Published January 21, 2021
Today, the Minnesota House of Representatives Climate and Energy Committee will hear a bill that would require the state’s electric utilities to supply 100% of their electricity from carbon-free sources by 2040.
The bill, authored by committee chair Jamie Long with the support of Governor Walz and his administration, sets a standard that is aggressive and necessary to address climate change. The electricity sector can and must decarbonize quickly, and we must increasingly use clean electricity for heating, transportation, and other things that are today powered by fossil fuels.
The bill also sets this standard in a flexible manner. It allows utilities and the Public Utilities Commission to determine the best path to 100% clean electricity, and it allows for exceptions should the timeline prove too expensive or risk the reliability of the electric grid.
Xcel Energy has already committed to 100% clean energy by 2050. In our consideration of Xcel’s integrated resource plan (its 15-year energy plan) before the Public Utilities Commission, CUB is conducting detailed utility system modeling to find the combination of resources that results in the lowest-cost and cleanest electricity. Our findings show that the optimal mix matches the milestones in this bill – about 90% carbon-free electricity by 2035. (We’ll have more details about our analysis to share soon!)
Great River Energy, the cooperative that provides electricity to 28 rural electric associations around the state, says it is on the path to a power supply that is more than 95% carbon free.
Minnesota Power, too, has committed to reach 100% clean energy by 2050 and to do so, of course, without compromising affordability or reliability for the homes, businesses, or large industries they serve. If Minnesota Power can do it – with their uniquely large portion of industrial customers with 24/7 power demand – then any utility in the country should be able to meet this standard.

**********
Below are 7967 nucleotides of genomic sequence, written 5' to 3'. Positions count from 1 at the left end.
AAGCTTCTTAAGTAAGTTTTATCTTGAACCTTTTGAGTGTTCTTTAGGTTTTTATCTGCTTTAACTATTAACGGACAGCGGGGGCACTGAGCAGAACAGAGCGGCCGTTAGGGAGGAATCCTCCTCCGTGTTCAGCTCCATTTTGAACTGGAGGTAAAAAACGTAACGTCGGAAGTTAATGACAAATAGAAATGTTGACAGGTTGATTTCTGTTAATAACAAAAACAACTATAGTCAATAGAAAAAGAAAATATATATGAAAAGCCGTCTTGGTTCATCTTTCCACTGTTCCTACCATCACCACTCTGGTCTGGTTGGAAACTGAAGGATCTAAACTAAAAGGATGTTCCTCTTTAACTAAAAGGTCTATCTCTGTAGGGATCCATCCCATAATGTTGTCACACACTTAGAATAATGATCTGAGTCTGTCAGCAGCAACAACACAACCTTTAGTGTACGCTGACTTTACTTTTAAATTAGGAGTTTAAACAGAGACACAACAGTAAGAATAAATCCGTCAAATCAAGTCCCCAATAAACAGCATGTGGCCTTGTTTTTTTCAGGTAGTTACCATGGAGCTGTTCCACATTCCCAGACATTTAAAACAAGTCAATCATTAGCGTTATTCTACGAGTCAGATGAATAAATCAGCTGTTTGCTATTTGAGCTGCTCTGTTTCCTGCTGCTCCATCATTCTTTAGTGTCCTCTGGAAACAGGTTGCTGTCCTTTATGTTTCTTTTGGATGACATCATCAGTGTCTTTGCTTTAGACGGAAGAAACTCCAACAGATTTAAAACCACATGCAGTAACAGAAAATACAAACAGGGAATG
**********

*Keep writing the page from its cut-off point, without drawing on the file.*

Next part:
The benchmarks in this bill are certainly aggressive, and somewhat faster than the utilities’ goals. There is concrete analysis that makes CUB quite confident that utilities can reach 90% clean energy with today’s technologies and without sacrificing reliability or increasing costs. In fact, we’re likely to end up paying too much if we don’t use cost-effective clean energy sources. It’s not guaranteed that Minnesota can reach 100% carbon-free electricity by 2040 without issues. We believe that advances in technology and grid management will make it possible, but achieving that last 10% to fully meet the requirement requires something of a leap of faith. That’s why it’s important that the bill maintains the so-called “offramp” that is in law today for the existing renewable energy standard. If meeting the carbon-free standards would make the electricity system unreliable or would be too costly, then the standards would not be enforced.
This bill makes sure that Minnesota’s electricity system is decarbonizing at the pace that’s required. It builds on the knowledge and the plans of our utilities. And it does so while including crucial protections for Minnesotans.
CUB thanks Chair Long and Governor Walz for their leadership, and we are happy to throw our support behind this bill.
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